• I just came across this report, a hint of fate?

    I need a new car soon and after the good experience with my 900/2 - 2.3L (1997) convertible and simply wanting to drive a SAAB again, I am thinking of such a car. 2005 year of construction, 160.000 KM 1,8t - with checkbook. There are always Monday cars, but can you basically do something wrong with the car? Unfortunately, opinions differ widely on other platforms, but what do you think?

  • Our Saabine is made of 09, same engine, same color, same leather, also deer, also strut brace.
    I can only confirm the good choice 🙂

  • So since I only know the 6-speed gearbox, I have to ask what is not so good about the 6-speed gearbox? Would rather have thought that they are always preferable to 5 gears because less consumption and less speed

    • Shifts more precisely, has shorter switching distances. It's just more comfortable to drive.

  • The 5-speed automatic in my 2004 convertible is great. 175 hp and switched with the shift paddles, the convertible runs smoothly and smoothly. The switching operations are almost not noticeable.
    Convertible and automatic, that just fits right?

  • So I'm very happy with my Austrian, only the 6-speed transmission is actually more garbage.

  • Human

    I find the industrial robots fascinating. They all have 5 fingers on each hand, wear welding goggles, optical ones or none, their hair short or long, earring or not, look authentically male or female, are even dressed individually ...

    You could almost get the idea that you could build human-made cars in the heart of Europe.

    Seriously, every Saab convertible is a treasure, built with a high level of craftsmanship. Unfortunately I don't have one. Not yet? Take care of your treasures. All Saabrios always a good trip.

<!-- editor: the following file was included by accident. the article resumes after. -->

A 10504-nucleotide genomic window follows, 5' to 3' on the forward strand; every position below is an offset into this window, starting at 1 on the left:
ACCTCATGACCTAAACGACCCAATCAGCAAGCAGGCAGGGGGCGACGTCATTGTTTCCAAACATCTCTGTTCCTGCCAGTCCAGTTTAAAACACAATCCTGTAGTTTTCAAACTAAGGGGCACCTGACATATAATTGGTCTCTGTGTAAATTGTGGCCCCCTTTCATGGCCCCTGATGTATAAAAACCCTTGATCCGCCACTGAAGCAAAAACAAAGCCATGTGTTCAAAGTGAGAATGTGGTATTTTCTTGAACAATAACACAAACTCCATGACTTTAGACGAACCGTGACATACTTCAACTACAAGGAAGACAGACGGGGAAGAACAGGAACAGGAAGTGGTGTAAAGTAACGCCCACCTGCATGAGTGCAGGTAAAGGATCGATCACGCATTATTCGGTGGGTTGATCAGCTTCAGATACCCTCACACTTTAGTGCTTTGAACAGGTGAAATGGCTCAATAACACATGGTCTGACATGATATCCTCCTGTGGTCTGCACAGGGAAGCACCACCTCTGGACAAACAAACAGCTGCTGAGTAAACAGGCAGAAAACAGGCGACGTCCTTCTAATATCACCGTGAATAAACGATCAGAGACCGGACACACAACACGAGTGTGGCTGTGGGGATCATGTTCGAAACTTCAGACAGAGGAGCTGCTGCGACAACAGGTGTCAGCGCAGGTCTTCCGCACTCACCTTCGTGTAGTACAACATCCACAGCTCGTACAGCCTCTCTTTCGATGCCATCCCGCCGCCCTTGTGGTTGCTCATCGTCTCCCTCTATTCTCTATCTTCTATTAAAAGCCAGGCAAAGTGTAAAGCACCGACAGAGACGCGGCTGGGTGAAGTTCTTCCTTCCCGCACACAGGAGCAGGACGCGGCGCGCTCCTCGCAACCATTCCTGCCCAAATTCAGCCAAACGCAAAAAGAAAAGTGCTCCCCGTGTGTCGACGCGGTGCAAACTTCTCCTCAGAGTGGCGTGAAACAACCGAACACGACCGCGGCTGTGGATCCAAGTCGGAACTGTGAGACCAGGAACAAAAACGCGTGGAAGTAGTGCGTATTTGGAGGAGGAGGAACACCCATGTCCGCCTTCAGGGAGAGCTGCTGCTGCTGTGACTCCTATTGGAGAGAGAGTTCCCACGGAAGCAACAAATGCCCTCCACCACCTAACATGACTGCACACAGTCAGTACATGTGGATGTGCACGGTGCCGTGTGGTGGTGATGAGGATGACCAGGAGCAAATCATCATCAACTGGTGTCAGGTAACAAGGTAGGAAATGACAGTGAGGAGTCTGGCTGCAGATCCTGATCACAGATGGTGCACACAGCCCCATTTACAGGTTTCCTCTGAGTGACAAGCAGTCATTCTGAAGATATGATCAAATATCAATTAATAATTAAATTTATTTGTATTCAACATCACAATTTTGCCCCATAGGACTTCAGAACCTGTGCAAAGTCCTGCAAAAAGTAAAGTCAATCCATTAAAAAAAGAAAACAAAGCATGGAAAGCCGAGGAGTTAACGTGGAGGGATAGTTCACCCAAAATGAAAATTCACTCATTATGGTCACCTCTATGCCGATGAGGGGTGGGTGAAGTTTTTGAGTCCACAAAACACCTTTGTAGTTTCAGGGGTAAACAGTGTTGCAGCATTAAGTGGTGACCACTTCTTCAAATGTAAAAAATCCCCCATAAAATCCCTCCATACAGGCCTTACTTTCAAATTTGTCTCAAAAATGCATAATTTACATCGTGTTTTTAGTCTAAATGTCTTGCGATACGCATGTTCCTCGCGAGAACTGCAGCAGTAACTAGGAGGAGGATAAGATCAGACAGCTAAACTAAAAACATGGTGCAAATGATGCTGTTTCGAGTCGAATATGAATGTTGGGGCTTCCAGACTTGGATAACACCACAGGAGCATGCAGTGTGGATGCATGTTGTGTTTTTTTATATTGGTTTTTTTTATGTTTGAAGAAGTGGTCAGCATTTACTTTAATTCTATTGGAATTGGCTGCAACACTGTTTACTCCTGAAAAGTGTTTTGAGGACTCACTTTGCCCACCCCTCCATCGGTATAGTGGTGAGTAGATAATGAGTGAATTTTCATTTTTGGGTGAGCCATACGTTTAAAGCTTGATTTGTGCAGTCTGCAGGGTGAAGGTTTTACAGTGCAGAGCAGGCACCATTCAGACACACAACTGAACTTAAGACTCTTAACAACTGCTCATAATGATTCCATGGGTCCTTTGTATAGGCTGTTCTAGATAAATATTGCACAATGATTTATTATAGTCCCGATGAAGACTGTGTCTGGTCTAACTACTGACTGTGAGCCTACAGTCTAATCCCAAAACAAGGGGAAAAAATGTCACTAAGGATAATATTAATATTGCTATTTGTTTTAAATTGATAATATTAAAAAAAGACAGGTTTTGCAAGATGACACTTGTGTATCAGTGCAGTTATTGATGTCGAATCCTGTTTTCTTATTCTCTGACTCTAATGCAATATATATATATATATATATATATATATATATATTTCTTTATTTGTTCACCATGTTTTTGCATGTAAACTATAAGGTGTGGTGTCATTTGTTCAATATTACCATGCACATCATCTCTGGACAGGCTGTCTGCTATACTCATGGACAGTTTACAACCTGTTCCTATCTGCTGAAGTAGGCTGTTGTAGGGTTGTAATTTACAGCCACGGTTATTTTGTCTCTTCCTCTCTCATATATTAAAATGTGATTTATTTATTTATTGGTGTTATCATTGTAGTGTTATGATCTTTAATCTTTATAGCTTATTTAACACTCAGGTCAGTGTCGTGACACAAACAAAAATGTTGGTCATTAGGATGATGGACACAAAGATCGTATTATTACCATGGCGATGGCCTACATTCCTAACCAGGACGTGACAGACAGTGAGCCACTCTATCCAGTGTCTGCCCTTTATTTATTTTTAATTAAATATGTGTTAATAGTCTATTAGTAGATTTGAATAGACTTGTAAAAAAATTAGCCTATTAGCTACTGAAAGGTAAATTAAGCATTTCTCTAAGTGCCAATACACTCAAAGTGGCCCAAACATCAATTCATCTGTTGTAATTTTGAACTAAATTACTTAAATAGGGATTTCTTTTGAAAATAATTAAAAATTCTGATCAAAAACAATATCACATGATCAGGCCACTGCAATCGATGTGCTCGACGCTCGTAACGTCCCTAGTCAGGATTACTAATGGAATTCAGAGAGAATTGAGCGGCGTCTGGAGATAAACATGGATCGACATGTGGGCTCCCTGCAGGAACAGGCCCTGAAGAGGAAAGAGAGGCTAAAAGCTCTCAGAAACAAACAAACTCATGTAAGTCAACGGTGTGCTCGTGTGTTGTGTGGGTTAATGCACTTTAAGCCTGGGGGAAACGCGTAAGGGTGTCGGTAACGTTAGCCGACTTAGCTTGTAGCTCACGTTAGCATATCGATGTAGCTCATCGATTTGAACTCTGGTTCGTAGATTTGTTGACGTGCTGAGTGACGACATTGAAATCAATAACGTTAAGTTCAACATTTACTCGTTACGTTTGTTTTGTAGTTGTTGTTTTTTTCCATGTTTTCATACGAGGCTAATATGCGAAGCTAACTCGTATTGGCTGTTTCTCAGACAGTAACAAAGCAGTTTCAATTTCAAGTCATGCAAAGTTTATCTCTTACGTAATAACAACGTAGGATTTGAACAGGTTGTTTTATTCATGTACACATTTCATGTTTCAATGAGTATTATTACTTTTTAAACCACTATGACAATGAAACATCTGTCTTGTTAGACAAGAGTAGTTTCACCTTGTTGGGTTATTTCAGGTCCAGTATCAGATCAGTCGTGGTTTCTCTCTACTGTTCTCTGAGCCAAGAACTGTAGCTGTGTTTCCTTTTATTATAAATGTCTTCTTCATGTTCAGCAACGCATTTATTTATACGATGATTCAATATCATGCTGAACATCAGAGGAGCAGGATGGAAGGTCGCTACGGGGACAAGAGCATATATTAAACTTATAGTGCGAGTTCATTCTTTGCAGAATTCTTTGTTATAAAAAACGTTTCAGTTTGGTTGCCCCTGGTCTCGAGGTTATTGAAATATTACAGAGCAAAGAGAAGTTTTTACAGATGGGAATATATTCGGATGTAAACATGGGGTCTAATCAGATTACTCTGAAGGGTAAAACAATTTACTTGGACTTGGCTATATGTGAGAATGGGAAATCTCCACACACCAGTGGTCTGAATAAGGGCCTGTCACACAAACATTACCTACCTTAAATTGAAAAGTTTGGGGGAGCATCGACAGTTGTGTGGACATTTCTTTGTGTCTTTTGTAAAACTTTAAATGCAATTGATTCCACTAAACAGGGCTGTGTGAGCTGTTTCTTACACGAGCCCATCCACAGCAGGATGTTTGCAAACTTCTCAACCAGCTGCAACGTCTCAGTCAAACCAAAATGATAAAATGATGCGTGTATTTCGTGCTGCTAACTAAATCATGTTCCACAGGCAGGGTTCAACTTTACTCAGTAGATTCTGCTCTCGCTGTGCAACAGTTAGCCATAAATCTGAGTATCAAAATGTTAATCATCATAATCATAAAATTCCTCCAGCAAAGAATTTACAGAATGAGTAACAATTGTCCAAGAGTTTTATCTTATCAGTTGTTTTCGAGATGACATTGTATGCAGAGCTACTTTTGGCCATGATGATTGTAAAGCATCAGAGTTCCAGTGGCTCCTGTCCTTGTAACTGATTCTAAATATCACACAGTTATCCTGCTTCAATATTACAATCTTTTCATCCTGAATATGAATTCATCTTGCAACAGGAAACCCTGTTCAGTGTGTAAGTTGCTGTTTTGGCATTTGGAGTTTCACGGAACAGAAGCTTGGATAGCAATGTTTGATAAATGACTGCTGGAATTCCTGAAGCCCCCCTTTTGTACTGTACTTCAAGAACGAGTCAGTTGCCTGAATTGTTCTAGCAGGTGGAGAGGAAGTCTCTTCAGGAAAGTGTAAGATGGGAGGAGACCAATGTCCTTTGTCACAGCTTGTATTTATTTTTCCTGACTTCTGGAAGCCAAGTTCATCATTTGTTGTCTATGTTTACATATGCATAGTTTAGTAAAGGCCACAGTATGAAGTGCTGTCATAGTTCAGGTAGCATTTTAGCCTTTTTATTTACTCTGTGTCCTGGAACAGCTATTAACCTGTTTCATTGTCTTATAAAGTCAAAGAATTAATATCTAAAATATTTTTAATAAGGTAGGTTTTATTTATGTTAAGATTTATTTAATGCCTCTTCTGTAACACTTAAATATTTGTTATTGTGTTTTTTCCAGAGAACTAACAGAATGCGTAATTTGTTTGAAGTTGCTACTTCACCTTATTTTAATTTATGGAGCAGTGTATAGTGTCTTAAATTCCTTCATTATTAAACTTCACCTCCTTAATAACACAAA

5
    1
  • Espresso black and beige upholstery, what a dream combination! There is only one thing, move often and keep forever, an extraordinary convertible to love.

    Mine is lime metallic and gray upholstery with black inlays, also very nice and to love!

    Have a good trip at all times and have fun with the beautiful convertible

  • Nice video! After the Innenraun facelift with the new instrument holder, however, the “flaw” was eliminated. If you follow all this you have to say that logical decisions were not always made in TH. Saab has actually existed for a long time for this. Was and is apparently due to the love of the buyer and owner!

  • Thanks Tom, very interesting. Was already forgotten that our convertible was built at Magna Styer.
    Still one of the most beautiful convertibles that would be built.

  • My convertible a 9-3 1.8t Vector (MY 2005) had the Made in Austria sticker! Could even be that in the movie! 🙂
    Espresso black metallic with light beige interior in glove leather quality. I love it very much and after 15 years. After deer tuning (PS 195) and additional strut brace every time a pleasure to drive.

  • No, Griffin convertibles were not exclusively built in THN.

  • Great video, it gives you a real insight. It's just the Griffin convertibles that were built in Sweden again, isn't it? ´Have asked on Facebook before, but maybe there is someone here who knows that. The Made in Austria sticker that you could find on some convertibles in Austria was an idea from Magna or Saab?

  • Thanks for the interesting video!